How To Deal With Judgmental People

You’re fed up with judgmental people. Who wouldn’t be?

No matter what you do, it’s not good enough for these people. They only see more reasons to dislike you and to paint you as the villain.

They’ll use anything to justify the assumptions they’ve made about you. And they’ll spread half-truths and angry rants to turn others against you.

No matter what you say, they’ve already decided you are the enemy.

But are you absolutely sure you haven’t jumped to conclusions about them?

Why are people so judgmental?

Judgmental behavior is as easy as breathing.

If you’ve been conditioned to think a certain way, then anything that challenges that thinking is probably going to elicit a negative reaction — at least at first.

And by itself, judging isn’t a bad thing.

We all judge a situation to determine our best course of action. We all assess the people we meet to determine whether it’s a safe bet to trust them.

And sometimes, we’re wrong.

But when we’re right, we feel proud of our “judgment call.”

It’s one thing, though, to be judicious and another to be judgmental.

And while being the latter doesn’t make you a bad person, it does make it harder for you to become the person you want to be.

9 Signs of Being Judgmental

Are you a judgmental person?

Or do you wonder if you might be more negative than you’d previously thought?

Maybe you’ve cut yourself off from a judgmental person who’ve done their best to paint you as the traitor or as a bad person.

But you admit to thinking ill of them, too.

After all, they judged you first.

You keep remembering what they said or what they did. It’s not something you can just forget.

And you’re still inclined to think of them in unflattering terms.

So, what makes you any less judgmental than they?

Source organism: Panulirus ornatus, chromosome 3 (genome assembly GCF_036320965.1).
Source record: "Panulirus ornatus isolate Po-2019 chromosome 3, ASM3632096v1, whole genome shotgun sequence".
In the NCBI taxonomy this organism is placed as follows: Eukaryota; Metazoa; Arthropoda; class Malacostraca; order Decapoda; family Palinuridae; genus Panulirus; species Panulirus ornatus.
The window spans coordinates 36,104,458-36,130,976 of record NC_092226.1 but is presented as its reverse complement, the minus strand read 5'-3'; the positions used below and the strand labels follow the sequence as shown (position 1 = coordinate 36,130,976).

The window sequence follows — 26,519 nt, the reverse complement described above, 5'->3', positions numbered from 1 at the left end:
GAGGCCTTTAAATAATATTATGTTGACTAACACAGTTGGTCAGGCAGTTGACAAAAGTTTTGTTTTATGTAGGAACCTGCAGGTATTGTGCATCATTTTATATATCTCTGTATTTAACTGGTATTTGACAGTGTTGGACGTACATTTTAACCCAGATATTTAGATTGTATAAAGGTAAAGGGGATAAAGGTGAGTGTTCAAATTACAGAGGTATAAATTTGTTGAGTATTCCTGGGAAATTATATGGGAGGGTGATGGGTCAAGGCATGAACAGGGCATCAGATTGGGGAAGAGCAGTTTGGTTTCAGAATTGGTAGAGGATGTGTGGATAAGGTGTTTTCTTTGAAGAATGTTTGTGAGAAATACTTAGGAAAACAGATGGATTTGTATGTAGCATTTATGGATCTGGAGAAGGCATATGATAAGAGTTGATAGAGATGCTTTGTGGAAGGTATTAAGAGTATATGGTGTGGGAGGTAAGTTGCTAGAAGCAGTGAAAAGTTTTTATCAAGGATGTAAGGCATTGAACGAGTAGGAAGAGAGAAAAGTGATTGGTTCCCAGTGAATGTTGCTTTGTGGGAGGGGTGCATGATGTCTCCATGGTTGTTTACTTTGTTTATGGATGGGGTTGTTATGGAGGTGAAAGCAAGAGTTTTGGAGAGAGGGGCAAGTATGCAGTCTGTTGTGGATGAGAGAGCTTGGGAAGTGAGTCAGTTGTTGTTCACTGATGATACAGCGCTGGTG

Do any of the following judgmental signs sound familiar?

1. You struggle to appreciate people who are not like you.

If you see yourself a certain way (or, more accurately, you want to see yourself that way), you’re more likely to see the differences between that idea of yourself and other people.

And those differences — or the celebration of them — can feel like a judgment.

When you’re insecure, you tend to feel called out by those who take pride in attributes or decisions that differ from your own.

2. You have a hard time seeing past other people’s flaws.

Once you see a flaw in other people, you find it hard to see past it to their good qualities — especially if the flaw is one you would find difficult to forgive in yourself,

You saw that flaw in someone you should have been able to trust. And you refuse to see it in yourself, even if, on some level, you know it’s there.

Or maybe you’re afraid that if others see flaws in you, they’ll attack you for them. Or they’ll leave.

And if you won’t allow yourself to have flaws, why should you tolerate them in others?

3. You easily jump to conclusions about people.

The easiest conclusions to jump to, of course, are the ones that agree with assumptions you’ve already made.

If you’ve already prejudged someone in your mind, even if you question that prejudice, you’re likely to fall back on it if they offend you in some way.

Aha! You knew it. You were right about them all along. And you feel perfectly justified in calling them out for their lack of self-awareness.

But maybe it’s time you corrected your own.

4. You’re secretly hyper-critical of yourself.

While you indulge in criticizing those who push your buttons, you’re also secretly criticizing yourself for even minor faults.

Harsh as you may be in your criticism of others, you are your own worst judge. You hate everything you see in yourself that makes you feel vulnerable to attack.

You want to accept yourself as you are. But you also want to see yourself a certain way. And you want others to see you that way, too.

So, you resent any perceived difference between that ideal and your true self.

5. You tend to believe the worst about people.

You’re so ready to believe that people will let you down, you focus on the reasons to believe this. You see the worst in them, because it protects you from disappointment.

Besides, you expect them to see the worst in you, too.

And if all they see in you is what they dislike or what they find pathetic or hateful, why shouldn’t you protect yourself by taking note of what you can use against them?

It’s a trap any of us can fall into. You can avoid it only by choosing to see the good in others and looking for common ground.

But that requires some vulnerability on your part. And that means risk.